WPML Alleges Former Employee Breached Website and Took Customer Emails

Over the weekend, many WPML customers received an unauthorized email from someone who claimed to have hacked the company’s website and gained access to customer emails. WPML founder Amir Helzer suspects that the attacker is a former employee.

“The customer is an ex-employee who left an exploit on the server (not WPML plugin) before leaving. Besides fixing the damage, we’ll also be taking legal actions,” Helzer said Saturday night.

The WPML team worked around the clock over the weekend to secure their systems and sent out an email informing customers of the incident. They also assured customers that the WPML plugin does not contain an exploit and that payment information was not compromised. The company published an announcement to their website, detailing the incident and their response:

We updated wpml.org, rebuilt everything and reinstalled everything. We secured access to the admin use 2-factor authentication and minimized the access that the web server has to the file system.

These are more precautions than actual response to the hack. Our data shows that the hacker used inside information (an old SSH password) and a hole that he left for himself while he was our employee.

This hack was not done via an exploit in WordPress, WPML or another plugin, but using this inside information. In any case, the damage is great and it’s done already.

WPML urges customers not to click on any links in the email the attacker sent out and recommends they change their passwords for wpml.org. The attacker has customer names, emails, and sitekeys, but WPML said the sitekeys cannot be used to push changes to customer websites.

Helzer is convinced that the attack was an inside job and suspects two former employees. He and his team are working to provide evidence to the authorities. He said the the nature of the attack demonstrates that it was likely not an outside hacker:

  • The first time our site was breached was on the day we fired an employee, who had access to our servers. We didn’t identify the breach at that time. However, once we got hacked, we analyzed the original hole and we found in our log when it was placed (yup, he deleted the log, but he didn’t delete the backup). Now that we finished cleaning up the mess, we’re going through all logs and collecting the full evidence.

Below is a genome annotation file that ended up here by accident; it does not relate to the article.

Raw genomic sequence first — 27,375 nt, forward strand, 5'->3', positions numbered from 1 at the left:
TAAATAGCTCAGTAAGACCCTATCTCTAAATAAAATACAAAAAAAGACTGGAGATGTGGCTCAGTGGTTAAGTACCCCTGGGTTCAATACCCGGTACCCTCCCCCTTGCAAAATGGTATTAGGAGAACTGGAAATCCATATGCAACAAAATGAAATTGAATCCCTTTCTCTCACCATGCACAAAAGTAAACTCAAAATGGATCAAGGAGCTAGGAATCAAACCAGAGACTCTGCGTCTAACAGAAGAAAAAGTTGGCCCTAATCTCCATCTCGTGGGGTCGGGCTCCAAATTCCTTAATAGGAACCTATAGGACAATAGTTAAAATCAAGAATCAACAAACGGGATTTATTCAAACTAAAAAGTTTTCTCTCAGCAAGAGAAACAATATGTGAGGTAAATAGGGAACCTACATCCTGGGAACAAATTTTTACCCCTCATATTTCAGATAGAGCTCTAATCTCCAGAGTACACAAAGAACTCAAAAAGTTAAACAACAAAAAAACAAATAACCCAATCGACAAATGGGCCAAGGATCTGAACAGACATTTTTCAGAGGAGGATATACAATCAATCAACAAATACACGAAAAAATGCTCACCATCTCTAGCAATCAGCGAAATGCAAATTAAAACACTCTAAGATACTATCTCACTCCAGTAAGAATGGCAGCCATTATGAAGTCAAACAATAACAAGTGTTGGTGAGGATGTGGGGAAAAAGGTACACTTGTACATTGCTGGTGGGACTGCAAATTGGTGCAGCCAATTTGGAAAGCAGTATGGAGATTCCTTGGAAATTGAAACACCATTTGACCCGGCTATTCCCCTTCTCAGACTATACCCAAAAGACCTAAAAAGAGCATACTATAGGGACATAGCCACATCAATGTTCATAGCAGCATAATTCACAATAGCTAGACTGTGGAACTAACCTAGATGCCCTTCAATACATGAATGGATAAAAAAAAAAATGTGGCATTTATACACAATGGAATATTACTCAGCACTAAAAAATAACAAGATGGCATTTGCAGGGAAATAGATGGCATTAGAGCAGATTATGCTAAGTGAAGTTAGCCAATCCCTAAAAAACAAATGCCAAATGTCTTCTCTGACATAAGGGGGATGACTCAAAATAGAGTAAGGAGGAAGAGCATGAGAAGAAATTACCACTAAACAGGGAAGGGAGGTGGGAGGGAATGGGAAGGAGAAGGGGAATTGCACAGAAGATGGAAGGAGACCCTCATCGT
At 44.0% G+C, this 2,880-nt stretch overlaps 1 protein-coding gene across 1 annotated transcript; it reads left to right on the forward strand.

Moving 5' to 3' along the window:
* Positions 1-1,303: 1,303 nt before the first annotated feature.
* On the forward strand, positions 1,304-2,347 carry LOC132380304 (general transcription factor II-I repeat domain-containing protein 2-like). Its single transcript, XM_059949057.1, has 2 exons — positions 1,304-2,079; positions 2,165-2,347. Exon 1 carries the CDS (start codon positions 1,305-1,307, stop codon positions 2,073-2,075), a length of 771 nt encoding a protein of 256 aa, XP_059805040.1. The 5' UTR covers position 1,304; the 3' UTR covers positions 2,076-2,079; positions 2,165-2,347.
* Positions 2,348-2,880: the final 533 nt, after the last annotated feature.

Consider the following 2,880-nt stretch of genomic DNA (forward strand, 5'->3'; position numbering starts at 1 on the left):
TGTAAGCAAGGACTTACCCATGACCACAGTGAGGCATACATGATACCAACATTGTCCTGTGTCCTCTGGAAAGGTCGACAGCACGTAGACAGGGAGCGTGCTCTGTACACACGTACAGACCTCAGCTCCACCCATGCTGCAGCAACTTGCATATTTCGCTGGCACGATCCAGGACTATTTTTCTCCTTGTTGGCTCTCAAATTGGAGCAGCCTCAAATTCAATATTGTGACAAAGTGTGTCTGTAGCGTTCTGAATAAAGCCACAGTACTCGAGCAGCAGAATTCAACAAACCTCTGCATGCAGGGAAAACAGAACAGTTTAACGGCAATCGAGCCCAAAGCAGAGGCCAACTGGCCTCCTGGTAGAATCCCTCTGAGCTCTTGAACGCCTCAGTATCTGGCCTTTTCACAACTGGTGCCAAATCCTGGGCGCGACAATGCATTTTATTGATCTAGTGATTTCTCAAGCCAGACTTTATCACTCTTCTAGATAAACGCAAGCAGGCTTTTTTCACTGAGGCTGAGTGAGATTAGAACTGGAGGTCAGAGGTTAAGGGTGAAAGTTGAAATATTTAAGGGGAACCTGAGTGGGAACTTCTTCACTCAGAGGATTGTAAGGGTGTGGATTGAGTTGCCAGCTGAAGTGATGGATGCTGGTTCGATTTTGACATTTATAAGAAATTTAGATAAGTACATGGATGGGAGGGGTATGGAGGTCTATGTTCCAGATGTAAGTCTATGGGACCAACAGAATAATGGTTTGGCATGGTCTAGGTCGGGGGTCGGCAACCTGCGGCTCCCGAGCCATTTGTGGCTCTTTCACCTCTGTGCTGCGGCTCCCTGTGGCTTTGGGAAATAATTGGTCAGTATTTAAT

• The attacker targeted specific code and database tables that are unique to our site and not generic WordPress or WPML tables.
  • The attacker crafted the attack so that it would cause us long term damage and not be apparent in first sight. That long-term damage is very difficult to guess without knowing our business objectives and challenges. This is information that our employees have, but we don’t disclose.

The idea that a former employee who is known to the company would risk performing these illegal actions is difficult to grasp, even in the case of someone who was fired and may have been acting in retaliation. The risks of being caught seem too great.

“In many jurisdictions including the USA, this is jail time,” Wordfence CEO Mark Maunder said. “So I find it quite incredible that an employee would leave a backdoor, use it to deface their site, steal their data and email all subscribers. This is the infosec equivalent of walking into a police precinct and tagging the wall while the cops watch.”

Helzer said the incident should serve as a wakeup call for companies that employ remote workers. It highlights the importance of having procedures in place for revoking employee access to all systems used as part of day to day operations.

“We have to admit that our site was not secured well enough,” Helzer said. “If someone previously had admin access and stopped working for us, we should have been more careful and avoided this situation.

“This can be a wakeup call for others. We talk a lot about the benefits or remote work and most of the WordPress industry works remotely. This made us realize that we need to be a lot more pessimistic when we allow any access to our system.

“For example, the fact that we’re now coding for ourselves a requirement to login with 2fa, means that we’re not alone in this exposed situation.”

The attacker’s unauthorized email and WPML’s response email went out over the weekend, so many customers will be learning of the incident today when they return to work. Helzer said customers have been supportive so far.

“I think that customers appreciate the fact that we contacted them as fast as we could and we dropped everything and ran to handle this,” he said. “I think that we’ll still have damage. Clients did not run away from us right now but a good reputation is something that you build over years. A nasty incident like this stays ‘on your record.’ This is our livelihood and we take it seriously.”

Source: WP Tavern

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